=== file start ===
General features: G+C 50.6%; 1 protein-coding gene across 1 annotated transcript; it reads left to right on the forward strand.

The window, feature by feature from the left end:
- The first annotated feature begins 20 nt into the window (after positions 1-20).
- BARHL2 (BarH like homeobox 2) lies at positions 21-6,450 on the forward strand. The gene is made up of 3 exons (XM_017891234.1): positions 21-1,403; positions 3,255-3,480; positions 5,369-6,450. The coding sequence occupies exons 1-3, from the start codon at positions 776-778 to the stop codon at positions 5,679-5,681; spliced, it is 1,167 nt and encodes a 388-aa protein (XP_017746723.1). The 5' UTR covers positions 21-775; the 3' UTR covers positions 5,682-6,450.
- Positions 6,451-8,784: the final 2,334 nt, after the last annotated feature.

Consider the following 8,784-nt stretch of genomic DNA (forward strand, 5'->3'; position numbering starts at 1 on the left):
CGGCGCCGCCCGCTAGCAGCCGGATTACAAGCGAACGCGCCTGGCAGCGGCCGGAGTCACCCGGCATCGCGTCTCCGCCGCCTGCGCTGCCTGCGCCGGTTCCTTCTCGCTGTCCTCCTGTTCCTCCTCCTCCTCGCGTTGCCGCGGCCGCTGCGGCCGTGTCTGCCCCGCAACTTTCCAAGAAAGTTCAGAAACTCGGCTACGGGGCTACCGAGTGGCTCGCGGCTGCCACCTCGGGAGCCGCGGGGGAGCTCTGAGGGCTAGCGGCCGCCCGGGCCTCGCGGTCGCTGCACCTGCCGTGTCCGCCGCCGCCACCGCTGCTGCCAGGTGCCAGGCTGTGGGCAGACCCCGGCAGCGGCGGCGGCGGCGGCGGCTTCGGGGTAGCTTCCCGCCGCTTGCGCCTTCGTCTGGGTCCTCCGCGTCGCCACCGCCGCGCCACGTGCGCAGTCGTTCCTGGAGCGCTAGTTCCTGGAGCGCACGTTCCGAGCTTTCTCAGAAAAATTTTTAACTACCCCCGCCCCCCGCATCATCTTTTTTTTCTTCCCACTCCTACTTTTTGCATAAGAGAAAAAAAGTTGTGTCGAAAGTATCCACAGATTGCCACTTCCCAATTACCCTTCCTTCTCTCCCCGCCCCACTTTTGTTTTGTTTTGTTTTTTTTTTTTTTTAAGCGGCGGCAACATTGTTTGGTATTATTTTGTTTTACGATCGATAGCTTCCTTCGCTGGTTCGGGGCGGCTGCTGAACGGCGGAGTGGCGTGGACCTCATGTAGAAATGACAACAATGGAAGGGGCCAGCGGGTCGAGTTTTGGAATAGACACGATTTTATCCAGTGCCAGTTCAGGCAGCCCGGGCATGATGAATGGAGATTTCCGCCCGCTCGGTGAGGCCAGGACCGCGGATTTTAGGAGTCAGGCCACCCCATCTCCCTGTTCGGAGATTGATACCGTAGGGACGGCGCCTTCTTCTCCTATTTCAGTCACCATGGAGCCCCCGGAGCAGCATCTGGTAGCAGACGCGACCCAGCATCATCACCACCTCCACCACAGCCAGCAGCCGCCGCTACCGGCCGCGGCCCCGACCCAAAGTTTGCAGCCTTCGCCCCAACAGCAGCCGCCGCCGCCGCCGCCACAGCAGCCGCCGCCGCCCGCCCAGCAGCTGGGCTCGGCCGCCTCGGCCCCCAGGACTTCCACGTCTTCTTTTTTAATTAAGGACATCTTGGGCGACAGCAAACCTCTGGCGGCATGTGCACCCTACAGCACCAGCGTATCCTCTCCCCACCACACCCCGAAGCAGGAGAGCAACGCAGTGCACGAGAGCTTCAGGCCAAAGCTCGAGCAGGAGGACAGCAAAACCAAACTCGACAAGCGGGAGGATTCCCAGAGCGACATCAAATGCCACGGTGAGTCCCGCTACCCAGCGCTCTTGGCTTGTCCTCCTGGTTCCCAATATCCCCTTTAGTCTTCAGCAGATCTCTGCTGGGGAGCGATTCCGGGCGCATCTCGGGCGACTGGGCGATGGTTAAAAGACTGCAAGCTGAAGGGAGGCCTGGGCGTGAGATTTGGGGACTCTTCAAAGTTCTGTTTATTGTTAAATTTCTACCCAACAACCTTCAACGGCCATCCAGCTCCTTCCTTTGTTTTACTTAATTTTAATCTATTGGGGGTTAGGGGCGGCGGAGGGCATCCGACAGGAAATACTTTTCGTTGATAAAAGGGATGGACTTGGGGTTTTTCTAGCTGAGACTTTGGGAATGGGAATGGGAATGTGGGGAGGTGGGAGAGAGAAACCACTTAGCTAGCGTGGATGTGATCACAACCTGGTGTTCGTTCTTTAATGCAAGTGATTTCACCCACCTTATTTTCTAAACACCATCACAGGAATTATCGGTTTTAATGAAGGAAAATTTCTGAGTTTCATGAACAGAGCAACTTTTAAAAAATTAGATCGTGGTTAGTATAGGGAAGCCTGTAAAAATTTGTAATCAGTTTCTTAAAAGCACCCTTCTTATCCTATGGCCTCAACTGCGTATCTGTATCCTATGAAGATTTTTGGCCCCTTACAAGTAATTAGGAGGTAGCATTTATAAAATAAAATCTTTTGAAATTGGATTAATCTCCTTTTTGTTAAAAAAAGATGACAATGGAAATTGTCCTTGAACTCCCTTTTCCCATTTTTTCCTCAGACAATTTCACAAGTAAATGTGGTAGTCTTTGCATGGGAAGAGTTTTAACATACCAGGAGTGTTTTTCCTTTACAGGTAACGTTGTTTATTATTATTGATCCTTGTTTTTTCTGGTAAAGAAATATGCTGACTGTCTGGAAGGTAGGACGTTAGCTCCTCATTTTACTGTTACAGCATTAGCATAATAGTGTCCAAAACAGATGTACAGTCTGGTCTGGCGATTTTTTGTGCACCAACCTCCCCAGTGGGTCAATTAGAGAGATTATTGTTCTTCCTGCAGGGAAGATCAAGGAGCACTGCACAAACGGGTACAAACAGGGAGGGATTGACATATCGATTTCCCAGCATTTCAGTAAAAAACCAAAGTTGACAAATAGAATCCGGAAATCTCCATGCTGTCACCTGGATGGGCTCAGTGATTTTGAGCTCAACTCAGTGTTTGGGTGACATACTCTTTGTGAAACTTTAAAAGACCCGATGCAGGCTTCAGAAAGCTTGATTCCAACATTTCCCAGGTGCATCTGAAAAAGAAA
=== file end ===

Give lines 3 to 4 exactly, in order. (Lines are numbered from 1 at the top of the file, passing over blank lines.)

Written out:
- The first annotated feature begins 20 nt into the window (after positions 1-20).
- BARHL2 (BarH like homeobox 2) lies at positions 21-6,450 on the forward strand. The gene is made up of 3 exons (XM_017891234.1): positions 21-1,403; positions 3,255-3,480; positions 5,369-6,450. The coding sequence occupies exons 1-3, from the start codon at positions 776-778 to the stop codon at positions 5,679-5,681; spliced, it is 1,167 nt and encodes a 388-aa protein (XP_017746723.1). The 5' UTR covers positions 21-775; the 3' UTR covers positions 5,682-6,450.